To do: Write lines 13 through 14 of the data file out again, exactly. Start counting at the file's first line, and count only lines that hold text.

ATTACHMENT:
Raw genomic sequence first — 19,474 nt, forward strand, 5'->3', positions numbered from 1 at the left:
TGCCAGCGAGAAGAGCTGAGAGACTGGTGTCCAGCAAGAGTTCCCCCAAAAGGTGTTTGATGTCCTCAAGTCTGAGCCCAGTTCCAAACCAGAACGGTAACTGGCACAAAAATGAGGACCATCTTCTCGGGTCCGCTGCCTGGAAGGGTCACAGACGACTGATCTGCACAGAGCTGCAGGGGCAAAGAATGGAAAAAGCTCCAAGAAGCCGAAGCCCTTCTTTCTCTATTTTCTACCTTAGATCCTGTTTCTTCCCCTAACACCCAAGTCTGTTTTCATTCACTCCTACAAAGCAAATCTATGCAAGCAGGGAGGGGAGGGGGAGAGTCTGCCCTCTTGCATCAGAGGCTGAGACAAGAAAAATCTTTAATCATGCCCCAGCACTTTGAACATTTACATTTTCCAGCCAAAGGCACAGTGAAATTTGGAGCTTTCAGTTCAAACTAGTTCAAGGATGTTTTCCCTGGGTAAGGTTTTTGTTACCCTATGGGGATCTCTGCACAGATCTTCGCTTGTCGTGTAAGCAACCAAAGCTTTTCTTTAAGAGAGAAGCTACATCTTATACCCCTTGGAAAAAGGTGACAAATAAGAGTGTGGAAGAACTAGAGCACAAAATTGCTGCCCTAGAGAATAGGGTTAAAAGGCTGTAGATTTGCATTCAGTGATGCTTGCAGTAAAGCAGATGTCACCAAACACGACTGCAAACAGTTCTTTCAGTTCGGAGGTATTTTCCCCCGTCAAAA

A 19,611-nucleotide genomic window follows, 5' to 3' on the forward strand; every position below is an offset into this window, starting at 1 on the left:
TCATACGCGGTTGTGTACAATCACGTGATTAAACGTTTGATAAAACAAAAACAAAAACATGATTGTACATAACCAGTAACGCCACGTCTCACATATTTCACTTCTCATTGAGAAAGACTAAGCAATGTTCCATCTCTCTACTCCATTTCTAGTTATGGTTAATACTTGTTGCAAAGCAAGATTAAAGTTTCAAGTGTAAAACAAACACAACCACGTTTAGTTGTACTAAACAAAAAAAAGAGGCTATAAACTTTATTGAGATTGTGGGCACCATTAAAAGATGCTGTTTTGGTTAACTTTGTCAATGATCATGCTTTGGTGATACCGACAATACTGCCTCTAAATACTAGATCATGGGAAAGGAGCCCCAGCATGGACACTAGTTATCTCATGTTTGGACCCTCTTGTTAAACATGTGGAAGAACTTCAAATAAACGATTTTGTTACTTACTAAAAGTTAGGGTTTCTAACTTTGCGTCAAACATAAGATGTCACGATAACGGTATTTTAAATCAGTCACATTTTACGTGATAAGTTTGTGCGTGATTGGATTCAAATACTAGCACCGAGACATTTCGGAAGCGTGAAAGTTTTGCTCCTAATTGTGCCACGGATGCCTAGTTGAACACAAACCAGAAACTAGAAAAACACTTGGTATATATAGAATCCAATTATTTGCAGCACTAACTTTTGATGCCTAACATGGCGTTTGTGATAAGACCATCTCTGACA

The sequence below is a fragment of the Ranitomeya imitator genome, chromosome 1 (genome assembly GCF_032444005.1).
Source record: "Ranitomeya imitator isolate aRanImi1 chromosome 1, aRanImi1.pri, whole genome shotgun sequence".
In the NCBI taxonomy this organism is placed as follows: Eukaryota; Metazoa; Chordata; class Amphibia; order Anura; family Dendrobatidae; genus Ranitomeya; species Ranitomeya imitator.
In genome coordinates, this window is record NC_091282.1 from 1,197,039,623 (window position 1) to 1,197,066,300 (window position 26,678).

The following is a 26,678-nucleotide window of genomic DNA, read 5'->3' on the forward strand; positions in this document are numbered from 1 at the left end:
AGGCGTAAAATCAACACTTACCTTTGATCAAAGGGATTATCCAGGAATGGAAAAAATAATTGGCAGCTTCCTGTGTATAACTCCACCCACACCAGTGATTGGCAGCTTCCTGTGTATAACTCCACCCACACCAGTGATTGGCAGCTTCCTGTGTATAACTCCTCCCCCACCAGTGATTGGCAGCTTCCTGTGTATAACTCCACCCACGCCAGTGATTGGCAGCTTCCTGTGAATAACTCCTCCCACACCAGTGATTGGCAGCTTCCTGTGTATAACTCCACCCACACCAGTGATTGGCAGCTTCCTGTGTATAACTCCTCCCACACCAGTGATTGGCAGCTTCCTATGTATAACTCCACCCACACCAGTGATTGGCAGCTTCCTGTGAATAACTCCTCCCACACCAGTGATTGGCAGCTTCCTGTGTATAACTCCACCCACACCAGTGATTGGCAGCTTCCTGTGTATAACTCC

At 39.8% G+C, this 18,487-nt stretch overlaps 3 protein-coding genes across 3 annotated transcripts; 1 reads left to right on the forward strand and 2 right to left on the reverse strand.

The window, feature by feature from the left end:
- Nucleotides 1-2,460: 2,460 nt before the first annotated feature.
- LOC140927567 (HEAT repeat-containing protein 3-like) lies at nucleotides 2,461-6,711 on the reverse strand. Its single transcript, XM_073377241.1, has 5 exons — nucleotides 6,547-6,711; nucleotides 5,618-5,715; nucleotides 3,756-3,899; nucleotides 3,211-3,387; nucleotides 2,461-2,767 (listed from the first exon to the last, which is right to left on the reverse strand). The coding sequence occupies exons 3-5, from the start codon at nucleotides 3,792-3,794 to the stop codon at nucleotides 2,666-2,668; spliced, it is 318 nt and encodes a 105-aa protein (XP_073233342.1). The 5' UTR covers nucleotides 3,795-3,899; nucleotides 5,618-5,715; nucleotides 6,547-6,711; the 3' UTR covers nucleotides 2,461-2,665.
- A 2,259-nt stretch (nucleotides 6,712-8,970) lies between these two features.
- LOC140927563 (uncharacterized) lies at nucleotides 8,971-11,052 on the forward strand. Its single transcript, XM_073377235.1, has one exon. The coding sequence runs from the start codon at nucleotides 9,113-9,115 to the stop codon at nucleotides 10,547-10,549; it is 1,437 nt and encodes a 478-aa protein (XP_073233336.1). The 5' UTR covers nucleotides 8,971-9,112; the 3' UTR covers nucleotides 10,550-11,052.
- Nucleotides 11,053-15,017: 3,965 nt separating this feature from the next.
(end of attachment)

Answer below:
- Nucleotides 1-2,460: 2,460 nt before the first annotated feature.
- LOC140927567 (HEAT repeat-containing protein 3-like) lies at nucleotides 2,461-6,711 on the reverse strand. Its single transcript, XM_073377241.1, has 5 exons — nucleotides 6,547-6,711; nucleotides 5,618-5,715; nucleotides 3,756-3,899; nucleotides 3,211-3,387; nucleotides 2,461-2,767 (listed from the first exon to the last, which is right to left on the reverse strand). The coding sequence occupies exons 3-5, from the start codon at nucleotides 3,792-3,794 to the stop codon at nucleotides 2,666-2,668; spliced, it is 318 nt and encodes a 105-aa protein (XP_073233342.1). The 5' UTR covers nucleotides 3,795-3,899; nucleotides 5,618-5,715; nucleotides 6,547-6,711; the 3' UTR covers nucleotides 2,461-2,665.